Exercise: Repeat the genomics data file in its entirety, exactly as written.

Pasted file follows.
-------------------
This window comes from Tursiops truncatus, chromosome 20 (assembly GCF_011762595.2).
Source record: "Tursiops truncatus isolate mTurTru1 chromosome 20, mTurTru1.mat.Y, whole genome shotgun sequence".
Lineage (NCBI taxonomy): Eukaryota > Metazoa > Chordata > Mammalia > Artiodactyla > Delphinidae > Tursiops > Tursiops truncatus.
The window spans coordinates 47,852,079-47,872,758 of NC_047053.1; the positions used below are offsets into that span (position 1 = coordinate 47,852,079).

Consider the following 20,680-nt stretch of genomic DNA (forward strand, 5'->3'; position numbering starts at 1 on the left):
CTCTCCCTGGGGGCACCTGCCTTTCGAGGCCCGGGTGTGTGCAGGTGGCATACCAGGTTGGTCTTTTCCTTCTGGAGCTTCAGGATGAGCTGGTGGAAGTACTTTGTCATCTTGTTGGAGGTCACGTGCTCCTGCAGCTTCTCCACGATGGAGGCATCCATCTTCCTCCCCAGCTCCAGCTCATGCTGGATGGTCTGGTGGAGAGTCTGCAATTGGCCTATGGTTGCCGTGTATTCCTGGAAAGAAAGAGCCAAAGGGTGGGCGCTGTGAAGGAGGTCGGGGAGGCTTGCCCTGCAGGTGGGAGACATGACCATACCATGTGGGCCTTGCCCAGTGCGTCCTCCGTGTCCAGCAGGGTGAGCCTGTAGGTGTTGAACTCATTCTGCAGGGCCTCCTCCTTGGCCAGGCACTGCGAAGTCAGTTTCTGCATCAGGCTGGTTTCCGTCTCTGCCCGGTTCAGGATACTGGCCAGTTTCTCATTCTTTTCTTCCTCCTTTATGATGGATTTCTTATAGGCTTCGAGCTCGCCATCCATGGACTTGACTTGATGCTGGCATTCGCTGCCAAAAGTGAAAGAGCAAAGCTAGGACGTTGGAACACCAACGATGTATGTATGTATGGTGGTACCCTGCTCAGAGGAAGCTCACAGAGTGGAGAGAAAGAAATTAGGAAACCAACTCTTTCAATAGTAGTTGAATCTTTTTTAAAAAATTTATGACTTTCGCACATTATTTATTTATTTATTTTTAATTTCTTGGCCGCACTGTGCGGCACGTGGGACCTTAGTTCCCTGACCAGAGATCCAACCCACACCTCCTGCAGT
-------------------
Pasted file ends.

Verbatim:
This window comes from Tursiops truncatus, chromosome 20 (assembly GCF_011762595.2).
Source record: "Tursiops truncatus isolate mTurTru1 chromosome 20, mTurTru1.mat.Y, whole genome shotgun sequence".
Lineage (NCBI taxonomy): Eukaryota > Metazoa > Chordata > Mammalia > Artiodactyla > Delphinidae > Tursiops > Tursiops truncatus.
The window spans coordinates 47,852,079-47,872,758 of NC_047053.1; the positions used below are offsets into that span (position 1 = coordinate 47,852,079).

Consider the following 20,680-nt stretch of genomic DNA (forward strand, 5'->3'; position numbering starts at 1 on the left):
CTCTCCCTGGGGGCACCTGCCTTTCGAGGCCCGGGTGTGTGCAGGTGGCATACCAGGTTGGTCTTTTCCTTCTGGAGCTTCAGGATGAGCTGGTGGAAGTACTTTGTCATCTTGTTGGAGGTCACGTGCTCCTGCAGCTTCTCCACGATGGAGGCATCCATCTTCCTCCCCAGCTCCAGCTCATGCTGGATGGTCTGGTGGAGAGTCTGCAATTGGCCTATGGTTGCCGTGTATTCCTGGAAAGAAAGAGCCAAAGGGTGGGCGCTGTGAAGGAGGTCGGGGAGGCTTGCCCTGCAGGTGGGAGACATGACCATACCATGTGGGCCTTGCCCAGTGCGTCCTCCGTGTCCAGCAGGGTGAGCCTGTAGGTGTTGAACTCATTCTGCAGGGCCTCCTCCTTGGCCAGGCACTGCGAAGTCAGTTTCTGCATCAGGCTGGTTTCCGTCTCTGCCCGGTTCAGGATACTGGCCAGTTTCTCATTCTTTTCTTCCTCCTTTATGATGGATTTCTTATAGGCTTCGAGCTCGCCATCCATGGACTTGACTTGATGCTGGCATTCGCTGCCAAAAGTGAAAGAGCAAAGCTAGGACGTTGGAACACCAACGATGTATGTATGTATGGTGGTACCCTGCTCAGAGGAAGCTCACAGAGTGGAGAGAAAGAAATTAGGAAACCAACTCTTTCAATAGTAGTTGAATCTTTTTTAAAAAATTTATGACTTTCGCACATTATTTATTTATTTATTTTTAATTTCTTGGCCGCACTGTGCGGCACGTGGGACCTTAGTTCCCTGACCAGAGATCCAACCCACACCTCCTGCAGT